Artificial Intelligence: What Is Our goal?

AI can do so many things faster, longer, and more accurately than people and can mimic human decisions, responses, and actions to a degree once only imagined in science fiction. Many modern-day functions simply couldn’t exist without AI, building on computing power and layering on this extremely sophisticated form of intelligence.

Still, with all the wondrous things that AI can carry out, with the ability to fool people into thinking they’re talking to a real person, and with all the robots and machines that act, learn, and grow, an AI can’t think conceptually, can’t feel emotion and use it as part of its processes, and can’t tell that although someone is smiling and laughing, they’re hiding sadness or depression. Although sensors installed in robots can help them “feel” an impact and transfer that “feeling” to the AI to show it was hit, an AI still relies on human input and development to learn, grow and act based on that input, without the benefit of the human brain.

Based on what we know now, AI can mimic humans but are not yet human nor fully experience human intelligence. However, with the rapid progress in the field of machine learning, it is perhaps possible that in near future, we will have machines that have true feelings. But is that something we are looking for?

Question that May Decide Our Future

If AI can never be human, does it mean that an AI machine can’t make better decisions than humans? AI works very well in kind environments, but not so well in wicked environments. Do we understand enough to risk leaving certain decisions solely to AI without human monitoring or intervention? The answer to this question is certainly “No,” a hard “No.”

We need a true needs assessment. Where are we (humans and AI)?  Where do we (humans and AI) want to be?  Finally, how do we decrease the gap between where we are now and where we want to be?  We can only begin to get the right answers about machine learning and AI by asking the right questions and exploring what is known and what we need to learn. We invite you to join us on this journey.

References

A beginner’s guide to mi. (n.d.). MI Oasis. Retrieved December 28, 2021, from https://www.multipleintelligencesoasis.org/a-beginners-guide-to-mi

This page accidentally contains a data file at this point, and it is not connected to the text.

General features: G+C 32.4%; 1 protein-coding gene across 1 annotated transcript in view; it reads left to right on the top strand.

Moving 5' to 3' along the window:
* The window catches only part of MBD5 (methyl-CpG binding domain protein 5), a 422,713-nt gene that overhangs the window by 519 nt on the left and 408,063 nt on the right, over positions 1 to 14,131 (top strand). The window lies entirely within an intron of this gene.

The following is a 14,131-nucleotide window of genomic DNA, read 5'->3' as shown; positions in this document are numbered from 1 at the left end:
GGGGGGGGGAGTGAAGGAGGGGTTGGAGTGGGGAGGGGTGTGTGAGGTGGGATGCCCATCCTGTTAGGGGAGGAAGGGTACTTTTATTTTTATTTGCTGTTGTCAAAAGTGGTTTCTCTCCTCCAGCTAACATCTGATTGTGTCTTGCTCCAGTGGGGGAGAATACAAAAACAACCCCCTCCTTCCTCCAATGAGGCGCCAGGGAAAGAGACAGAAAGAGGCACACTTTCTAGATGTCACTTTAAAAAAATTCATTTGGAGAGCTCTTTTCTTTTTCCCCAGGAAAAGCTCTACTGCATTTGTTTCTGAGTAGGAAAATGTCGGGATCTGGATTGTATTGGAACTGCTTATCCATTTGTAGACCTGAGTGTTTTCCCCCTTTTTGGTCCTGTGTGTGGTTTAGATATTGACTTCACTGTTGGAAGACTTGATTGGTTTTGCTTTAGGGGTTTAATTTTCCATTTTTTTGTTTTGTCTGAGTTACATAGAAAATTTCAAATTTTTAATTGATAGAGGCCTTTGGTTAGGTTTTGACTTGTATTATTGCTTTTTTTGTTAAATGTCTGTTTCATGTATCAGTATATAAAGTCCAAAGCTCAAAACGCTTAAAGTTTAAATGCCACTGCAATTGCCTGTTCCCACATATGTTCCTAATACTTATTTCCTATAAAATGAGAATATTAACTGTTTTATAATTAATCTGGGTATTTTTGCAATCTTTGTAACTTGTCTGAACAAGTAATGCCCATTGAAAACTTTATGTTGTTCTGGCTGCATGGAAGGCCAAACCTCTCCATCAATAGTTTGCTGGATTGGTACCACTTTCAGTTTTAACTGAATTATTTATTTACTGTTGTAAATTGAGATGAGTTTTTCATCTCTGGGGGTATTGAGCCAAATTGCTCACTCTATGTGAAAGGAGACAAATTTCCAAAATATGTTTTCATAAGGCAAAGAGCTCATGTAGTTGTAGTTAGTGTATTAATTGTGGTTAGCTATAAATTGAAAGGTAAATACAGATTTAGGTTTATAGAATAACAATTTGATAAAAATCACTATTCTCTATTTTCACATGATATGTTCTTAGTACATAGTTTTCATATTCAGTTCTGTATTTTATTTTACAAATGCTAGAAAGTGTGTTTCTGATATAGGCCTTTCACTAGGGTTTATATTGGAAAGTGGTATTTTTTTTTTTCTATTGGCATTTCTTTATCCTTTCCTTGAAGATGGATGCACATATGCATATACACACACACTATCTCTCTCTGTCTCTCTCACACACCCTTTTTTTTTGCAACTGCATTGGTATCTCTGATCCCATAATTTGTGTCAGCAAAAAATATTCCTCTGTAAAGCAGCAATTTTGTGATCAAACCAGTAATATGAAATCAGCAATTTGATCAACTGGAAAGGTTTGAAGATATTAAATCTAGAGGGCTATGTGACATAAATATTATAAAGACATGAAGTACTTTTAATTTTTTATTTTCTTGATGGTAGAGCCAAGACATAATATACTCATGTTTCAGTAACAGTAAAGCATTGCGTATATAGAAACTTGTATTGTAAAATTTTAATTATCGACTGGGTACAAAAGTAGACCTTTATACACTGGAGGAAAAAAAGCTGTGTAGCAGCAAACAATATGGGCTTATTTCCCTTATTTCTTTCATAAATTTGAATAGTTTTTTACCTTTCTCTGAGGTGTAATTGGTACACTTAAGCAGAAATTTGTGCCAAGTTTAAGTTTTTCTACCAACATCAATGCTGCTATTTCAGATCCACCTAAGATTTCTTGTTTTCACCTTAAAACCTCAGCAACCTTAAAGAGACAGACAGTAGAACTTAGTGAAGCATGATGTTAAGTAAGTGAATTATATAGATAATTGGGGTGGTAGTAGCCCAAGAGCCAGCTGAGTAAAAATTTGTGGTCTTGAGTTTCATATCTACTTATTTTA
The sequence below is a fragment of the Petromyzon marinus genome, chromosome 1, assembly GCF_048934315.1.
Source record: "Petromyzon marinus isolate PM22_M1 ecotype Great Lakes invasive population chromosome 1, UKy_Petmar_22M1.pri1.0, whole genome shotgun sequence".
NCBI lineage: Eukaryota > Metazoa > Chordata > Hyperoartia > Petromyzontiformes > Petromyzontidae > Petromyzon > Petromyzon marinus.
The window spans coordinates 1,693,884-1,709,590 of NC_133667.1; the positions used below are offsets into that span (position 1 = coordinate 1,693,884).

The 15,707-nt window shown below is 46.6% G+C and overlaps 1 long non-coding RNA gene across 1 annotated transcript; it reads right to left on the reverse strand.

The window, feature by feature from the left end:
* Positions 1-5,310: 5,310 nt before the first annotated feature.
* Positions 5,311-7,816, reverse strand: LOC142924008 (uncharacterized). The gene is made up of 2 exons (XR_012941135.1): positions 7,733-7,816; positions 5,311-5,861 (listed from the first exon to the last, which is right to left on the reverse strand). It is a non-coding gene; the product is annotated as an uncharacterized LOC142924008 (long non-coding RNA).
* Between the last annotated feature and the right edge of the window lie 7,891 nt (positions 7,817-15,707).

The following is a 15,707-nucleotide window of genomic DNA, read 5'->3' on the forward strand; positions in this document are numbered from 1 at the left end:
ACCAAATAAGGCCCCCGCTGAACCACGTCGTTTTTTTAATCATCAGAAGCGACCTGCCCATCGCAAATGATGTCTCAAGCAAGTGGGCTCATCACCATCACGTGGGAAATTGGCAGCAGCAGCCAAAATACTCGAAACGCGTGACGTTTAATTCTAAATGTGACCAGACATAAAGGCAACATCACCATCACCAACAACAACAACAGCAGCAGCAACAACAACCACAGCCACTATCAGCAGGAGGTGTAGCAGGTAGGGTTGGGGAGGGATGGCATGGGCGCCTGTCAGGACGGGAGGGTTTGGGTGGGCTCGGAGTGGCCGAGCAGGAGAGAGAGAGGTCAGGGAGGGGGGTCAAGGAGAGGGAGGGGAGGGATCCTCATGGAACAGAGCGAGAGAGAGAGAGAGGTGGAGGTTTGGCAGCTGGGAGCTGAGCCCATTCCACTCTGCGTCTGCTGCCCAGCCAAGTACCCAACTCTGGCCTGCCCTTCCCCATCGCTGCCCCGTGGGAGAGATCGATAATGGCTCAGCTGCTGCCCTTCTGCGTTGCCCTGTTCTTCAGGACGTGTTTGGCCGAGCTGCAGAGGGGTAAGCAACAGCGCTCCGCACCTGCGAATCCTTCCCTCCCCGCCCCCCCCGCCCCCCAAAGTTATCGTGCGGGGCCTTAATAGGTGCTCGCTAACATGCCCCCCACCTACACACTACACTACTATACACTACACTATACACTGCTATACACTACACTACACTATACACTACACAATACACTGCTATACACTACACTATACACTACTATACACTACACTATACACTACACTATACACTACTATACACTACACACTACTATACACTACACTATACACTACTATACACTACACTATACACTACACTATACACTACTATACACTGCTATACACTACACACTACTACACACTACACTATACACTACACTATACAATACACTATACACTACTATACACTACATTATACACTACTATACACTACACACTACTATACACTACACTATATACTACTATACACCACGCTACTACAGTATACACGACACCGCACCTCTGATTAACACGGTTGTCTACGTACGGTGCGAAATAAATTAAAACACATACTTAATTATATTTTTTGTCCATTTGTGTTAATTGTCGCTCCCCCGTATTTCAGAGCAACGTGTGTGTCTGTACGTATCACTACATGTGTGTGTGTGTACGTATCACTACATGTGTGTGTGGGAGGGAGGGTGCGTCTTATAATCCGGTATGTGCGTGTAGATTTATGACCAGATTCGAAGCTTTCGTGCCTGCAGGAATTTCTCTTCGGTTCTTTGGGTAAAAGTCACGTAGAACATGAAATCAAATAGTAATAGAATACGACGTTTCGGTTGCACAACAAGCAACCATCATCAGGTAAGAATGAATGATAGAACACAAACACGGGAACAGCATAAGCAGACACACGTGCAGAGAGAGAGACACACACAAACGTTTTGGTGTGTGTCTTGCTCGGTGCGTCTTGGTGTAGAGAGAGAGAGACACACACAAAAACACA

Allen, D., Allen, J., & Tajallipour, P. (2022, January 7). Artificial intelligence: What are we trying to achieve? Information Matters.  Vol.1, Issue 12. https://r7q.22f.myftpupload.com/2021/12/artificial-intelligence-what-are-we-trying-to-achieve/

Author

  • Dr. Jeff M. Allen is an internationally recognized scholar in the area of workforce innovation for the knowledge economy. He serves as a Regents Professor of Information Science at the University of North Texas. Together with his colleagues, he prepares students for jobs that are not yet created. In addition, he has served as Founding-Editor of Learning and Performance Quarterly, Editor-in-Chief of Performance Improvement Quarterly, Editor of Career and Technical Education Research and Founding Director of the Center for Knowledge Solutions. Latest Publication: Fostering Wisdom at Work https://www.routledge.com/Fostering-Wisdom-at-Work/Allen/p/book/9780367893569

Jeff Allen

Dr. Jeff M. Allen is an internationally recognized scholar in the area of workforce innovation for the knowledge economy. He serves as a Regents Professor of Information Science at the University of North Texas. Together with his colleagues, he prepares students for jobs that are not yet created. In addition, he has served as Founding-Editor of Learning and Performance Quarterly, Editor-in-Chief of Performance Improvement Quarterly, Editor of Career and Technical Education Research and Founding Director of the Center for Knowledge Solutions. Latest Publication: Fostering Wisdom at Work https://www.routledge.com/Fostering-Wisdom-at-Work/Allen/p/book/9780367893569